I have conservative Evangelical friends who reject the radical Protestantism of the Episcopalians and mainstream Lutherans etc. with their homosexualist and feminist agenda. “They have nothing to do with us!” they cry. “We conservative Evangelicals are the true Protestants. We are faithful to the Bible. We will never change. We preach ‘the faith once delivered to the saints.'” And so forth. But is this true, or are the conservative Evangelicals also enthusiastic about the homosexualist and feminist agenda?
I don’t see them lining up to endorse same sex marriage, but what about their views on the feminism? Let’s see what is happening at Zondervan–the largest Evangelical publishing house. They are the sole publishers of the very popular Evangelical Protestant translation of the Bible–the New International Version. This version of the Bible holds about 50% of the market share of new Bible sales. Back in 1997 they said they were going to produce a ‘gender free’ version of the NIV, but then backed down after their conservative Evangelical audience put up a big stink. But they’re back at it again, and the Today’s New International Version (TNIV) is going to be published.
Their aim is to ‘correct the masculine bias’ of the Scriptural text. Terms like ‘Father’, ‘Brother’ will be changed to ‘Parent’ and ‘fellow believer’ or ‘brother or sister’. ‘Men’ will be changed to ‘humans’ etc. You know the schtick. It’s everywhere now. So why does it matter? To read an excellent critique go here. The author makes a very good case, with numerous examples to show how changing the ‘gender bias’ in the Scriptures is not only unfaithful to the original languages, but subtly transforms the theology and the nature of the divine relationship with the human race.
There are a couple of things that interest me about this bit of news. First of all, I find it odd that the Protestants regularly blame Catholics for ‘adding things to Scripture’ or ‘adding extra books to the Bible’, while Protestants have been at it since the beginning. It started with the Protestants removing the apocryphal books from the Bible, Martin Luther wishing to cut the epistle of James and the Book of Revelation etc, and adding ‘faith alone’ to his his version of Romans 5:1 in order to make Scripture support his theology. Now we have the Protestants (who are so fervent in their sola Scriptura beliefs and so fervent in their love for the Scriptures) tinkering with the eternal word of God for politically correct motives. Nothing new there then.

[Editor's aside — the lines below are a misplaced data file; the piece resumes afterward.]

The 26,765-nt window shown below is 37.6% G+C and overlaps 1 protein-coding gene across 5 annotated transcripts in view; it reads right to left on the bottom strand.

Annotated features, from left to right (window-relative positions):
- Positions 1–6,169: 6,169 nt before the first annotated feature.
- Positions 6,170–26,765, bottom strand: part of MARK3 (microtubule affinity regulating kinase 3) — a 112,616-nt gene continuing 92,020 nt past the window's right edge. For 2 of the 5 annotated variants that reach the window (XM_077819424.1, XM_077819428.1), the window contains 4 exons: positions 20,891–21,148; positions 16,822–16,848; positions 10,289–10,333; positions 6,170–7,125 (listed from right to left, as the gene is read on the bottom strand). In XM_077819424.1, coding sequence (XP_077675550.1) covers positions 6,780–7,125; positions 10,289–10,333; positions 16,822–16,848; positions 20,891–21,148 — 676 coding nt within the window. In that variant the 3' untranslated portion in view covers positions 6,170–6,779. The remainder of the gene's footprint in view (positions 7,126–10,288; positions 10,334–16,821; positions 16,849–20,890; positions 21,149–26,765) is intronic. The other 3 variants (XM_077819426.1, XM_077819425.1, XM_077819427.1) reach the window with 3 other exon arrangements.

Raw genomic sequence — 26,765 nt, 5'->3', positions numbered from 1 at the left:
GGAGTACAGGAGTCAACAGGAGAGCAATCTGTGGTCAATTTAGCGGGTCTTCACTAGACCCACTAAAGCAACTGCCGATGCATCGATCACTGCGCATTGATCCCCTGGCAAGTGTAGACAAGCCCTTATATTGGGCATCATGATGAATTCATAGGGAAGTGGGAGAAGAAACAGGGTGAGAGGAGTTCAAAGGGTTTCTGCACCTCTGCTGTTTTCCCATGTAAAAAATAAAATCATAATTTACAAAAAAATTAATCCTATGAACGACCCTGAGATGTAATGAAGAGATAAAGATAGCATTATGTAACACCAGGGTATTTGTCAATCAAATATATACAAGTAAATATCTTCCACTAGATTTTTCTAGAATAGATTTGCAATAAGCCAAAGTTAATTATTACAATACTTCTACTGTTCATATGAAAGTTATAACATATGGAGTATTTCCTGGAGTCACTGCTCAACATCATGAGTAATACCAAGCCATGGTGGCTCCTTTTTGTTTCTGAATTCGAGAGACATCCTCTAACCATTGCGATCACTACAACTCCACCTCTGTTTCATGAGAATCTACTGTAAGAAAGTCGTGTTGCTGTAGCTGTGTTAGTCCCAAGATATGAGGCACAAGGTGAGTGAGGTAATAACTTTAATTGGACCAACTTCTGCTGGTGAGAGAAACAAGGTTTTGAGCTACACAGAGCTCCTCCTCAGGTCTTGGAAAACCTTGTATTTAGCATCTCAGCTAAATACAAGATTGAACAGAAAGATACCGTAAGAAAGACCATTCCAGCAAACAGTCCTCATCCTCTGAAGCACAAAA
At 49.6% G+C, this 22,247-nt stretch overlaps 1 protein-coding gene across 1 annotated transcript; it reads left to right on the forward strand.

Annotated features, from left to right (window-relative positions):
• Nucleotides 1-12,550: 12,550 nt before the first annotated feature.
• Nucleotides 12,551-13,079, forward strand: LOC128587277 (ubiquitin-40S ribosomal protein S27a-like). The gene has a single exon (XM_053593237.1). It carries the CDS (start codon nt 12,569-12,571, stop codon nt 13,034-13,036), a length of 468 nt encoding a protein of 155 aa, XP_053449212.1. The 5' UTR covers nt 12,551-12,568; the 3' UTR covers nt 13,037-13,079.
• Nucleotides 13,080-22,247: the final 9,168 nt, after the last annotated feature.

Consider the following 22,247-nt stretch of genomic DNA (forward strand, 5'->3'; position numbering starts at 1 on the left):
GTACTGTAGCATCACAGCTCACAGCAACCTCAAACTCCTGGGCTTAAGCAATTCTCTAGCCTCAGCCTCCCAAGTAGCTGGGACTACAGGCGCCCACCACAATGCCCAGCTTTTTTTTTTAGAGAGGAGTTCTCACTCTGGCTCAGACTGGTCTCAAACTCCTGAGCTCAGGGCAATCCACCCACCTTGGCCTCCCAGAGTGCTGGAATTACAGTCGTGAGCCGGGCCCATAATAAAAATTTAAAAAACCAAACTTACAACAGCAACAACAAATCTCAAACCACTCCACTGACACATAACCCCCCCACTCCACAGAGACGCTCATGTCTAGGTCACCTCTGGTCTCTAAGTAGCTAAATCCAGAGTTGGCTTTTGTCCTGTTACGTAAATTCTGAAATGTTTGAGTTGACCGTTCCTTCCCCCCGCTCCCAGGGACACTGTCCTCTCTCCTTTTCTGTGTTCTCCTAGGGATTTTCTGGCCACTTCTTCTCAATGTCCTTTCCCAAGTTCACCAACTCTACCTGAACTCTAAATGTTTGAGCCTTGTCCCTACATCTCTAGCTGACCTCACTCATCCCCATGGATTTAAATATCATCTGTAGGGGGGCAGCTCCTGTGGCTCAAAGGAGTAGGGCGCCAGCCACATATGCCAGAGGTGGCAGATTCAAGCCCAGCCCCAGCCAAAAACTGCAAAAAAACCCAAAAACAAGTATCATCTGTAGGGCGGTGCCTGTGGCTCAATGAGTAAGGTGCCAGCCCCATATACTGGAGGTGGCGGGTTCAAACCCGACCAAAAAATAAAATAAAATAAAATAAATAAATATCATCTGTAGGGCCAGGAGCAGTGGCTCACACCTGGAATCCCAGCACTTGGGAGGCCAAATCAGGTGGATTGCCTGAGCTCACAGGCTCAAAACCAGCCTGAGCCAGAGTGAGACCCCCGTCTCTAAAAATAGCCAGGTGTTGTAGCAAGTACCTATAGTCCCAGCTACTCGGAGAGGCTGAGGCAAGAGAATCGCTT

Secondly, Zondervan’s willingness to adjust the Scriptures so that they more suitably reflect the political and social views of wealthy Western Christians shows that they are firmly in the ‘relative’ not the ‘revealed’ side of the debate on Christian identity. Is the Christian faith revealed by God and unchanging at its core, or is it a human construct built up from the spiritual longings of human beings in particular cultures and circumstances? It would seem this brand of conservative Evangelicals–if happy to adjust the Scriptures which they should regard as sacrosanct–falls into the ‘relative religion’ camp rather than the ‘revealed religion’ camp.
Without this idea of a ‘hermeneutic of continuity’, and without the magisterium of an agreed external authority, the Evangelicals who want to alter the Bible to be gender free are standing on the same philosophical shifting sands as the radical liberals they so despise. The Protestant religion wars in the United States have the ‘conservatives’ standing against all the radical liberal agenda, and yet philosophically they are on the same relativistic ground. They both hold to two of the same foundation principles which are mutually contradictory. 1. sola Scriptura – the Bible is the sole (or at least ultimate) source of authority 2. Private interpretation – you can make the Bible say whatever you want it to say.
Both the radical Protestants and the conservative Protestants believe the Bible is the ultimate authority, and both of them make the Scriptures say whatever they want them to say. The two parties come up with totally different conclusions. They are opposed utterly, but the philosophical foundation on which they stand is the same.
Both believe the Bible is the authority and both believe it is okay to translate the Bible (and add ‘study’ notes) to make sure it is interpreted the way they wish. This means they are in constant battles, “The Bible says this. No it doesn’t it says this. Yes but it doesn’t really mean that it means this. That’s what you say, but I say it doesn’t really mean that it means this.”
Without an external agreed authority to determine how the Bible is interpreted and how the faith may properly develop what else can they do?